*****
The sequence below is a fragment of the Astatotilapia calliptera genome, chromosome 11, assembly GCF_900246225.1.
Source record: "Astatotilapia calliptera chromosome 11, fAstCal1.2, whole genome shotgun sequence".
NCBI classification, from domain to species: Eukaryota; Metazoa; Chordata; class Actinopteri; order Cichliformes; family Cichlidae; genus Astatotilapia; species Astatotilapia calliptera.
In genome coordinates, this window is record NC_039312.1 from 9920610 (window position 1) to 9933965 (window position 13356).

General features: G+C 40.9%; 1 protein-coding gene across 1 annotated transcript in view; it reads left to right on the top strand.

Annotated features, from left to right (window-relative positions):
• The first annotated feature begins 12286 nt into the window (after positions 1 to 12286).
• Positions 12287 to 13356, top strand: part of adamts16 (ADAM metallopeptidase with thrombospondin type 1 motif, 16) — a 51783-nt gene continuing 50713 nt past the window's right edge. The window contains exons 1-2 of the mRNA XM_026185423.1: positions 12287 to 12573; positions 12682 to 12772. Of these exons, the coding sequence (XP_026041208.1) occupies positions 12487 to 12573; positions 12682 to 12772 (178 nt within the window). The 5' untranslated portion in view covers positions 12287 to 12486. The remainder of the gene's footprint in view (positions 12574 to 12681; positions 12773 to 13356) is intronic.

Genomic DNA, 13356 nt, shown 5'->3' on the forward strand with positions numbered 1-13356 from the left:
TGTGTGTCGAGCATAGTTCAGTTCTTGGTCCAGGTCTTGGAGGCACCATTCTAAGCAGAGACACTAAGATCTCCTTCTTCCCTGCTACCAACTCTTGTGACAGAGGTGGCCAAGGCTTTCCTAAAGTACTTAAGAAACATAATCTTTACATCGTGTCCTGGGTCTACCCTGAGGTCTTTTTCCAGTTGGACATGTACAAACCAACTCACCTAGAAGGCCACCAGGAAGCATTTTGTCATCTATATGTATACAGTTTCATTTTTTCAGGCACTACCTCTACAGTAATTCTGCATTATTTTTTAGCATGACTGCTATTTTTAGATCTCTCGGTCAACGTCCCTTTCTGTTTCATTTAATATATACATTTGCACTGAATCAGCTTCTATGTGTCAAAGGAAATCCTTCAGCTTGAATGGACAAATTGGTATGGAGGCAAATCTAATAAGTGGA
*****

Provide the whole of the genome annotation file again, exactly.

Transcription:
The sequence below is a fragment of the Astatotilapia calliptera genome, chromosome 11, assembly GCF_900246225.1.
Source record: "Astatotilapia calliptera chromosome 11, fAstCal1.2, whole genome shotgun sequence".
NCBI classification, from domain to species: Eukaryota; Metazoa; Chordata; class Actinopteri; order Cichliformes; family Cichlidae; genus Astatotilapia; species Astatotilapia calliptera.
In genome coordinates, this window is record NC_039312.1 from 9920610 (window position 1) to 9933965 (window position 13356).

General features: G+C 40.9%; 1 protein-coding gene across 1 annotated transcript in view; it reads left to right on the top strand.

Annotated features, from left to right (window-relative positions):
• The first annotated feature begins 12286 nt into the window (after positions 1 to 12286).
• Positions 12287 to 13356, top strand: part of adamts16 (ADAM metallopeptidase with thrombospondin type 1 motif, 16) — a 51783-nt gene continuing 50713 nt past the window's right edge. The window contains exons 1-2 of the mRNA XM_026185423.1: positions 12287 to 12573; positions 12682 to 12772. Of these exons, the coding sequence (XP_026041208.1) occupies positions 12487 to 12573; positions 12682 to 12772 (178 nt within the window). The 5' untranslated portion in view covers positions 12287 to 12486. The remainder of the gene's footprint in view (positions 12574 to 12681; positions 12773 to 13356) is intronic.

Genomic DNA, 13356 nt, shown 5'->3' on the forward strand with positions numbered 1-13356 from the left:
TGTGTGTCGAGCATAGTTCAGTTCTTGGTCCAGGTCTTGGAGGCACCATTCTAAGCAGAGACACTAAGATCTCCTTCTTCCCTGCTACCAACTCTTGTGACAGAGGTGGCCAAGGCTTTCCTAAAGTACTTAAGAAACATAATCTTTACATCGTGTCCTGGGTCTACCCTGAGGTCTTTTTCCAGTTGGACATGTACAAACCAACTCACCTAGAAGGCCACCAGGAAGCATTTTGTCATCTATATGTATACAGTTTCATTTTTTCAGGCACTACCTCTACAGTAATTCTGCATTATTTTTTAGCATGACTGCTATTTTTAGATCTCTCGGTCAACGTCCCTTTCTGTTTCATTTAATATATACATTTGCACTGAATCAGCTTCTATGTGTCAAAGGAAATCCTTCAGCTTGAATGGACAAATTGGTATGGAGGCAAATCTAATAAGTGGA